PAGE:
“Estoy encarcelada.” I’m imprisoned, my mother says.
It’s been a very long time since I’ve wanted to hold my mother’s hand. But right now, I long to do just that.
I’m anxious about being housebound. I’m terrified of becoming the agoraphobic I was in my early 20s. That’s when I moved to New York City to teach myself to be in the world. My cover was that I went there for love and then for graduate school. But the truth is I found comfort in counting my way around the city. I memorized avenues and was mindful of the numbered streets. I ended up living in the city for nine years.
The news hammers away at me. New York City is the epicenter of the virus. So many people die—young, old, even children—no one is spared. Refrigerated trucks are converted into makeshift morgues. Fifth, Madison, Park—avenues that are tumbleweed empty now. Yellow police tape does the job of vacating playgrounds and parks. New York, where I taught myself to be free, is a deathtrap now.
In Spanish, corona means “crown.”
In astronomy, there is the sun’s luminous corona.
When I visited my son in Spain this past winter, we drove through A Coruña, the largest town in Galicia.
When I was a little girl, my mother told me a story about the time King Solomon, took off his crown and placed it on his mother’s head. There is even a Ladino song with the refrain, Que el coronó, a el su madre, en día de alegria, de su corazón. “When the king crowned his mother, it was a day of joy, a day close to his heart.”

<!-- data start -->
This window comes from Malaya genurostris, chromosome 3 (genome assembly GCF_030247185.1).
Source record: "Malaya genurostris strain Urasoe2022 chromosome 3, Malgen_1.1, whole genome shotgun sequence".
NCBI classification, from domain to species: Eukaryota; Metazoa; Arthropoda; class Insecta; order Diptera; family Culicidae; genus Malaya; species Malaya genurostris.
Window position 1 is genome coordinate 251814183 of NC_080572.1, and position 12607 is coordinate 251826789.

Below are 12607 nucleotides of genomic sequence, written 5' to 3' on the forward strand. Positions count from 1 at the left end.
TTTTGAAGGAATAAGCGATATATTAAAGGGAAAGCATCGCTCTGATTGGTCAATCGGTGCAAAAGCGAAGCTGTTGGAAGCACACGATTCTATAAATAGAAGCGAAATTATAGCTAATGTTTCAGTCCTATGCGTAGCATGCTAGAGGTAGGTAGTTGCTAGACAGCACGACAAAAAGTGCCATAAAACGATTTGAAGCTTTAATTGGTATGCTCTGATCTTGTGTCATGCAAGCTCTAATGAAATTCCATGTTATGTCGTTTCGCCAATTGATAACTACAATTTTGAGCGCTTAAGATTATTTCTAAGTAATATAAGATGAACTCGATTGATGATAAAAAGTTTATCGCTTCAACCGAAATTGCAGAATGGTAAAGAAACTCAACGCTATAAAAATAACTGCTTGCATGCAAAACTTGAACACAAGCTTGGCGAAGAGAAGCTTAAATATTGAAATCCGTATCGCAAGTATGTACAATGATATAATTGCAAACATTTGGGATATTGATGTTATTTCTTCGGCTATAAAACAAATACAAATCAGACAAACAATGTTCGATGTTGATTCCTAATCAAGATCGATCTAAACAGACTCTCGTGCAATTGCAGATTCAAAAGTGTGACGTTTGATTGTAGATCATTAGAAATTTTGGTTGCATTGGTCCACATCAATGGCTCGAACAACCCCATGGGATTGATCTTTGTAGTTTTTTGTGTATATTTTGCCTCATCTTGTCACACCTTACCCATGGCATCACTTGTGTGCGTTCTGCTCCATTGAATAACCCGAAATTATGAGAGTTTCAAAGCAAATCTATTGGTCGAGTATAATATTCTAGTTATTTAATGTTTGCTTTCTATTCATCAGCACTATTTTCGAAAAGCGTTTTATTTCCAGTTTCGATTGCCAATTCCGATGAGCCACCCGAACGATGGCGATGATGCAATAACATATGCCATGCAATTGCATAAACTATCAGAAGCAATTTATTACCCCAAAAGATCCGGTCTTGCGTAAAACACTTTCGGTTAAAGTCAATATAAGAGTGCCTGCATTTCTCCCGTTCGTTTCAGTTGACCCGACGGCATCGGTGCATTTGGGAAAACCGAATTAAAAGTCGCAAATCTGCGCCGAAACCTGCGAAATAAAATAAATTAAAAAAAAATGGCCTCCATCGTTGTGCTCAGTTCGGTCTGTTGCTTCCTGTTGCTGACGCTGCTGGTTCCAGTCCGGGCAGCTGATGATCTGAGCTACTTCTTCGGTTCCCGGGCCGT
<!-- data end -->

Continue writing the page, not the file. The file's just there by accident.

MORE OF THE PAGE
“That is how you honor a mother,” said my own mother.
When my mother calls today, I hear her panting on the other end of the line. I become terrified that she is finally presenting with corona symptoms.
“When is this going away?”
It takes me a moment to understand she’s okay, that she is talking about the virus in general.
“When are you coming to see me? Te extraño.”
On the surface extrañar means “to miss.” Really, though, it’s a deep longing for something one will never have again. It’s a word my mother used whenevershe talked about Cuba. “Hay Cuba como te extraño.”
“I don’t exactly know when we’ll see each other again,” I say to her softly, lovingly. “But we will get through this,” I whisper, entirely unsure of what I have promised.
About the Writer:
Judy Bolton-Fasman is a four-time winner of the American Jewish Press Association’s Simon Rockower Award for her essays. Her writing has appeared in The New York Times (op-ed page), the Times’ family and parenting section (formerly “Motherlode”), the Boston Globe, McSweeney’s, The Rumpus, Superstition Review, Lunch Ticket, Split Lip Review, Modern Loss, WBUR’s “Cognoscenti” essay page, The Forward, O Magazine, and the Huffington Post. She has been awarded fellowships at the Vermont Studio Center, the Mineral School in Washington State (2018 Erin Donovan Fellow), and the Virginia Center for Creative Arts (Alonzo G. Davis Fellow for Latinx Writers 2020).